Perched above the mining town of Gällivare, high up in northern Sweden, Dundret offers 15 different runs and spectacular views of the surrounding forests. There’s also a snowpark and a ski school, and equipment is available for rent. This is a small, relaxed resort with cabins set around a hotel (check rates on Booking.com here), but there is one nightclub – handy, given how long the nights are during winter.
If you fancy a real test, try skiing at Riksgränsen in the very far north of Sweden. The resort itself isn’t particularly wow-inducing (most of the skiing here is off-piste) but the sheer amount of snow means fun is practically guaranteed. There’s also another perk – the extremely long season means that it’s possible to ski beneath the midnight sun in June. Who said Europe’s ski season was over in early May?
Set in rural Dalarna and with views across to Norway, Idre is another family-friendly pick. There are slopes suitable for total beginners, but more experienced skiers can also have some fun (Dalarna’s steepest slope is here). There’s also a ski school for kids.
English speakers call it après ski but for some reason Swedes call it ‘after ski’ (in English). Whatever you want to call it, this is the time of the day when people head indoors, unzip their jackets and let their snowy boots drip dry by a crackling fire. This being Sweden, booze is usually involved too – be it a bottle of wine with dinner, or a few shots in the resort’s rowdy nightclub. Well-known Swedish bands and DJs often do a tour of ski resorts during the winter season, so there’s a chance your trip will coincide with a decent show.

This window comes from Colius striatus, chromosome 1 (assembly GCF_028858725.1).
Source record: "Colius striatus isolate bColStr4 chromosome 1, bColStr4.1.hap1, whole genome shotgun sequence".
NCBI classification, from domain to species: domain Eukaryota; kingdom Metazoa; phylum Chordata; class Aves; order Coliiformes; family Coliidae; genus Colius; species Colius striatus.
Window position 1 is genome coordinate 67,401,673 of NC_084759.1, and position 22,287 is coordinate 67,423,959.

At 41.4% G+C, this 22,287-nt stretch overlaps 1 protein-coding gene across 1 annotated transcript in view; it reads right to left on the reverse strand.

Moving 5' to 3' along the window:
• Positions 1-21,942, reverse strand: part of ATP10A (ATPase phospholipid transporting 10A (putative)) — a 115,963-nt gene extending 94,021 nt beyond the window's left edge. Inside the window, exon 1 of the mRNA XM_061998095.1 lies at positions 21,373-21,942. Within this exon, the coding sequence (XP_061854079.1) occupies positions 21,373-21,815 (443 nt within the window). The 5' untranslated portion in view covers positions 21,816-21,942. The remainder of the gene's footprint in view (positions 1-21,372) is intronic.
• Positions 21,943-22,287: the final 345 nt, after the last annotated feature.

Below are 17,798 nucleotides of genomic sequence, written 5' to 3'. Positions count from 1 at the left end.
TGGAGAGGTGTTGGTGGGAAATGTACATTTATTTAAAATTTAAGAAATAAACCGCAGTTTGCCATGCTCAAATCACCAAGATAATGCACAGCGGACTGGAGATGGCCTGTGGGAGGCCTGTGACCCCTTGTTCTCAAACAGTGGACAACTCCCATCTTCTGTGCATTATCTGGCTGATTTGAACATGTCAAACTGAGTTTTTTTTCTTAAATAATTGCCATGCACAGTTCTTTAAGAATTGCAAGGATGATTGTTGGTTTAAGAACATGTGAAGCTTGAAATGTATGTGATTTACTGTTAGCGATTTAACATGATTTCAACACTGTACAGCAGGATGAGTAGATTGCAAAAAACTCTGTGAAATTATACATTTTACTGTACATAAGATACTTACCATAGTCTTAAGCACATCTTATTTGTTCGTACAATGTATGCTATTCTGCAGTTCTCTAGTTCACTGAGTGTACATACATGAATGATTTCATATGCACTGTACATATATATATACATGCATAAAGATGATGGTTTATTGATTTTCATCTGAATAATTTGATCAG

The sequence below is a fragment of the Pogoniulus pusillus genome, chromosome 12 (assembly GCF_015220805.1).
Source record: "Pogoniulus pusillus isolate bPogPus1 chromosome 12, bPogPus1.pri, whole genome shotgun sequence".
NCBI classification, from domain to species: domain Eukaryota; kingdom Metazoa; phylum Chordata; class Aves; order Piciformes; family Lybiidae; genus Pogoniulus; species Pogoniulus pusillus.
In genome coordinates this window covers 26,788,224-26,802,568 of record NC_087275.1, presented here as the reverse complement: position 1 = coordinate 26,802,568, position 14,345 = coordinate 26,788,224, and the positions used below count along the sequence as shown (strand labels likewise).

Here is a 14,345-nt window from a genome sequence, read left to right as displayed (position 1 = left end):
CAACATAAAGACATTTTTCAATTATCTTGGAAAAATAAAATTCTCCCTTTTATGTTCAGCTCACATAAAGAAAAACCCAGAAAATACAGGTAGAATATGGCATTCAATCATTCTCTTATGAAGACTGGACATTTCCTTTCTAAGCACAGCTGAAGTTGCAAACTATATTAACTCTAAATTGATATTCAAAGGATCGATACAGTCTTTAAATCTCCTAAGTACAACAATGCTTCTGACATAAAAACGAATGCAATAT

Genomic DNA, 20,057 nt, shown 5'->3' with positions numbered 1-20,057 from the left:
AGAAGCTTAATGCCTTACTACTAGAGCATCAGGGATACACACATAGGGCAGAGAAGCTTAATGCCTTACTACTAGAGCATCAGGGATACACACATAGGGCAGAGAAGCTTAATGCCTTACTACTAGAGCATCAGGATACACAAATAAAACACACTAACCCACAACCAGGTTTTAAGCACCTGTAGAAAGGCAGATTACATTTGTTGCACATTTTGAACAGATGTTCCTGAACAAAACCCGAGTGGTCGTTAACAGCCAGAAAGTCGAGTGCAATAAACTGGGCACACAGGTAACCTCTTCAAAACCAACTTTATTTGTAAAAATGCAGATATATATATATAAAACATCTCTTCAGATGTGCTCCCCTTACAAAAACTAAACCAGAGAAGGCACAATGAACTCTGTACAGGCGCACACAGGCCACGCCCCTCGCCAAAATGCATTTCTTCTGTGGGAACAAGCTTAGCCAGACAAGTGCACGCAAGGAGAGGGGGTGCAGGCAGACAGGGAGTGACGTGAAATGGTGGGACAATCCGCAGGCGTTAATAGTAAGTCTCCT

What about cross-country skiing?
We couldn’t write an article about skiing in Sweden without mentioning cross-country. You’ll find good cross-country skiing trails all over the country, including at the resorts mentioned above. If you’re inexperienced it’s wise to hook up with an instructor who can teach you the ins and outs and give you tips on finding the best local trails. At most resorts, you can mix in a bit of cross-country skiing with the usual downhill fun. Happy skiing!